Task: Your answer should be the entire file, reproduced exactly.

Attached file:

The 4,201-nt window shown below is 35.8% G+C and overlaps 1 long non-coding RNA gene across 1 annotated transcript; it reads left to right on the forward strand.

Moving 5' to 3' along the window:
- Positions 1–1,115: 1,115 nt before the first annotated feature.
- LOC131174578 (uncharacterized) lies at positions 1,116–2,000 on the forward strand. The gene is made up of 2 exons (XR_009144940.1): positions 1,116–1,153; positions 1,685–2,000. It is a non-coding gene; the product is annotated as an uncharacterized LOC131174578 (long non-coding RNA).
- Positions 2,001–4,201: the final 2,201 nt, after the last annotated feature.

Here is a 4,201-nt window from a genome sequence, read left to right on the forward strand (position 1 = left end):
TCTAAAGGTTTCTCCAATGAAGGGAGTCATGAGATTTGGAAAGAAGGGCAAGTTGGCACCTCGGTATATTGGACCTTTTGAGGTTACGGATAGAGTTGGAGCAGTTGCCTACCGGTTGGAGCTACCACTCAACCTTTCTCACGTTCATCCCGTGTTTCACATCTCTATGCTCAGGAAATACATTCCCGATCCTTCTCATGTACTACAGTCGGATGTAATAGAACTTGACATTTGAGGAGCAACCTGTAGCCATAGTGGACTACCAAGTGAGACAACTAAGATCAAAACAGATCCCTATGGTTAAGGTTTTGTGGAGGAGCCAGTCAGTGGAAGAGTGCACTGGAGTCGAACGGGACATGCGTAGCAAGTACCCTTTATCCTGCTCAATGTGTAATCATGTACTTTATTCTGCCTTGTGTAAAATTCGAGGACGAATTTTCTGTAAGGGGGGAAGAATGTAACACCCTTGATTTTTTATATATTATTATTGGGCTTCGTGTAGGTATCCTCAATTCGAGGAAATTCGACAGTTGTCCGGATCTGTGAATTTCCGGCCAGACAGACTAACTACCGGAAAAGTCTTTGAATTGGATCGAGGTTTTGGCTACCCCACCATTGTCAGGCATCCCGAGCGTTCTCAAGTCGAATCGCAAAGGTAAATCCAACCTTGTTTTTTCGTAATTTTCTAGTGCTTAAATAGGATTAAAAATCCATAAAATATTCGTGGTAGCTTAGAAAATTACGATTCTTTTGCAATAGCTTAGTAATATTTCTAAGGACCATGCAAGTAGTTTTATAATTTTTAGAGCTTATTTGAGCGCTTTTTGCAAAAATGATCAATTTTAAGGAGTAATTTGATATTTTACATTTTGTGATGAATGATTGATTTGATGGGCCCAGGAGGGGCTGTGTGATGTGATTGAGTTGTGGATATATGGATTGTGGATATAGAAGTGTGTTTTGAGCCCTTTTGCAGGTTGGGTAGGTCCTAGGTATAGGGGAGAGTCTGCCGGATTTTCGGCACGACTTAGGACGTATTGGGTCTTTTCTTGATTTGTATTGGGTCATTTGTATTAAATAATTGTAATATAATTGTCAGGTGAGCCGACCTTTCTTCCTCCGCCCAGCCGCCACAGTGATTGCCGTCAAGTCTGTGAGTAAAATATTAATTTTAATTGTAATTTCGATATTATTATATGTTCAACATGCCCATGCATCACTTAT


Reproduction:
The 4,201-nt window shown below is 35.8% G+C and overlaps 1 long non-coding RNA gene across 1 annotated transcript; it reads left to right on the forward strand.

Moving 5' to 3' along the window:
- Positions 1–1,115: 1,115 nt before the first annotated feature.
- LOC131174578 (uncharacterized) lies at positions 1,116–2,000 on the forward strand. The gene is made up of 2 exons (XR_009144940.1): positions 1,116–1,153; positions 1,685–2,000. It is a non-coding gene; the product is annotated as an uncharacterized LOC131174578 (long non-coding RNA).
- Positions 2,001–4,201: the final 2,201 nt, after the last annotated feature.

Here is a 4,201-nt window from a genome sequence, read left to right on the forward strand (position 1 = left end):
TCTAAAGGTTTCTCCAATGAAGGGAGTCATGAGATTTGGAAAGAAGGGCAAGTTGGCACCTCGGTATATTGGACCTTTTGAGGTTACGGATAGAGTTGGAGCAGTTGCCTACCGGTTGGAGCTACCACTCAACCTTTCTCACGTTCATCCCGTGTTTCACATCTCTATGCTCAGGAAATACATTCCCGATCCTTCTCATGTACTACAGTCGGATGTAATAGAACTTGACATTTGAGGAGCAACCTGTAGCCATAGTGGACTACCAAGTGAGACAACTAAGATCAAAACAGATCCCTATGGTTAAGGTTTTGTGGAGGAGCCAGTCAGTGGAAGAGTGCACTGGAGTCGAACGGGACATGCGTAGCAAGTACCCTTTATCCTGCTCAATGTGTAATCATGTACTTTATTCTGCCTTGTGTAAAATTCGAGGACGAATTTTCTGTAAGGGGGGAAGAATGTAACACCCTTGATTTTTTATATATTATTATTGGGCTTCGTGTAGGTATCCTCAATTCGAGGAAATTCGACAGTTGTCCGGATCTGTGAATTTCCGGCCAGACAGACTAACTACCGGAAAAGTCTTTGAATTGGATCGAGGTTTTGGCTACCCCACCATTGTCAGGCATCCCGAGCGTTCTCAAGTCGAATCGCAAAGGTAAATCCAACCTTGTTTTTTCGTAATTTTCTAGTGCTTAAATAGGATTAAAAATCCATAAAATATTCGTGGTAGCTTAGAAAATTACGATTCTTTTGCAATAGCTTAGTAATATTTCTAAGGACCATGCAAGTAGTTTTATAATTTTTAGAGCTTATTTGAGCGCTTTTTGCAAAAATGATCAATTTTAAGGAGTAATTTGATATTTTACATTTTGTGATGAATGATTGATTTGATGGGCCCAGGAGGGGCTGTGTGATGTGATTGAGTTGTGGATATATGGATTGTGGATATAGAAGTGTGTTTTGAGCCCTTTTGCAGGTTGGGTAGGTCCTAGGTATAGGGGAGAGTCTGCCGGATTTTCGGCACGACTTAGGACGTATTGGGTCTTTTCTTGATTTGTATTGGGTCATTTGTATTAAATAATTGTAATATAATTGTCAGGTGAGCCGACCTTTCTTCCTCCGCCCAGCCGCCACAGTGATTGCCGTCAAGTCTGTGAGTAAAATATTAATTTTAATTGTAATTTCGATATTATTATATGTTCAACATGCCCATGCATCACTTAT